Compound-Turbo 5.9L Cummins-Powered Mercedes Unimog - Engine Builder Magazine

Compound-Turbo 5.9L Cummins-Powered Mercedes Unimog

Jeff McCord of LinCo Diesel Performance recently put together this unique 5.9L Cummins engine that will be the powerplant for a 1965 Mercedes Unimog utility truck. Check it out!

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We can confidently say that Jeff McCord of LinCo Diesel Performance knows his way around a diesel engine. He’s made a name for himself building some pretty badass diesel engines for customers, a few of which have been featured in our Diesel of the Week series in years prior. He also won our America’s Best (Diesel) Engine Shop award in 2021, has shown us the difference between a Mild and a Wild engine build at his shop, and given engine builders a load of useful educational content via our LinCo Lessons series.

It seems like he’s always got something cooking, and recently it’s been no different. McCord reached out to us last week to tell us about a rather unique project he just finished at the shop – a specialized 5.9L Cummins engine he built for a custom 1965 Mercedes Unimog multi-purpose truck.

The vehicle itself is rather distinctive, but even more so are the conditions it will be driven in. The Unimog is being built by Craven Performance for a client who owns a private ski-ranch in central Colorado. The ~$500,000 truck will be operating from around 6,000 to 11,500 ft. in elevation. We’ll have to wait until this year’s SEMA show to get a proper look at the cab, but McCord already has the engine built up and ready to dive into.

Being that it will be operating at such high altitudes, the first thing to consider was the thin air the Cummins would be operating in. For that reason, the team at LinCo decided on a 5.9L bored .040” over rather than a 6.7L to keep the displacement low and ran 01’-02’ 24 valve high-output cast pistons.

“Those have the highest compression of any factory piston,” McCord says. “We wanted the highest static compression because of the altitude it will be running at, so we’ll put about 17.2:1 to 17.5:1 for the compression ratio. And we used a Hamilton 178/208 camshaft for the efficiency in the low-end torque since this thing will be need to keep momentum climbing up some deep packed snow. It’s a steel camshaft that we line bored and put cam bearings all the way throughout.”

The engine has a Beans Machine 12mm girdle, it was line honed and decked, and boasts LinCo’s own LDP Reman head with stock-sized Inconel valves. D&J 115-lb. valve springs with titanium retainers keep the valves closed.

It also features Total Seal gapless rings, Clevite H-series bearings, a Fluidampr balancer, a Kingspeed billet timing cover and intake horn, LDP’s 6.7L-style billet intake plate, and a JEGs Electric water pump.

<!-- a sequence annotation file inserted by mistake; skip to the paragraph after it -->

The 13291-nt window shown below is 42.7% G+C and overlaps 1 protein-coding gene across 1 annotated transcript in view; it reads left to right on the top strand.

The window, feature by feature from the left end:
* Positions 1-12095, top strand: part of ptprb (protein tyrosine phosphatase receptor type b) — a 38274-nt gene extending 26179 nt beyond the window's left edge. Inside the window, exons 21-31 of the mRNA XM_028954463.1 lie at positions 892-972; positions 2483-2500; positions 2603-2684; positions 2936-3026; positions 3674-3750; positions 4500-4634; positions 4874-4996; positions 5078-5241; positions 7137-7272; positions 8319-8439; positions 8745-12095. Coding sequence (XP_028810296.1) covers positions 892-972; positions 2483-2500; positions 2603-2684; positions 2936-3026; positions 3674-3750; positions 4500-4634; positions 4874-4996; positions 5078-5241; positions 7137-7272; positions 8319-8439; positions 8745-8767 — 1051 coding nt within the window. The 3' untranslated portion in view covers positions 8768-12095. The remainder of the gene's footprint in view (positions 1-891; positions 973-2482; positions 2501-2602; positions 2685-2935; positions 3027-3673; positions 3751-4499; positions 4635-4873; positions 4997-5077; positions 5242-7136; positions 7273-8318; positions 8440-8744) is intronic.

“It’s got Boostline forged connecting rods in it, a factory 5.9L crank that’s been keyed and balanced, Hamilton pushrods, Fleece billet valve bridges, a Cometic MLX head gasket, and ARP 625 head studs.”

On the air side of things, McCord went with a Diesel Power Source Turbonator, which is a mechanical, variable geometry turbine housing.

“The drive pressure actually moves the veins, so when everything is closed and there’s no drive pressure applied to the actuator, it’s like a .50 AR ratio, so it’s a super tight housing that spools quick. Then, as drive pressure builds, it pushes on the wastegate actuator head and works the veins just like an electronic actuator would. It regulates itself off drive, and it’s perfect for this setup.”

The complete setup took a bit of engineering to get everything right, but a Turbonator mechanical VGT housing on a DPS T3 manifold was eventually decided upon. Paired with the Turbonator housing is a 5-blade 362/68 high pressure charger. For the atmospheric, it’s a Stainless Diesel-built 5-blade S480/93 with a 1.0 T4 housing in an effort to keep everything as tight-spooling as possible.

As far as fuel goes, S&S spec’d out the entire setup. The team went with 200% over injectors, a 12mm CP3 pump, and a 6.7L fuel rail, sensor and relief valve.

The Cummins powerplant hasn’t been dyno’d yet, but McCord expects the engine to make 1,200 horsepower, or around 600 horsepower in the high altitudes and operating conditions it will be working in. Paired with a 6-speed Allison transmission, this beast will have more than enough power to carry its passengers up the ski slope.

To see the finished product, make sure to stop by the Craven Performance booth at the 2023 SEMA show!

Diesel of the Week is sponsored by AMSOIL. If you have an engine you’d like to highlight in this series, please email Engine Builder Editor Greg Jones at [email protected]

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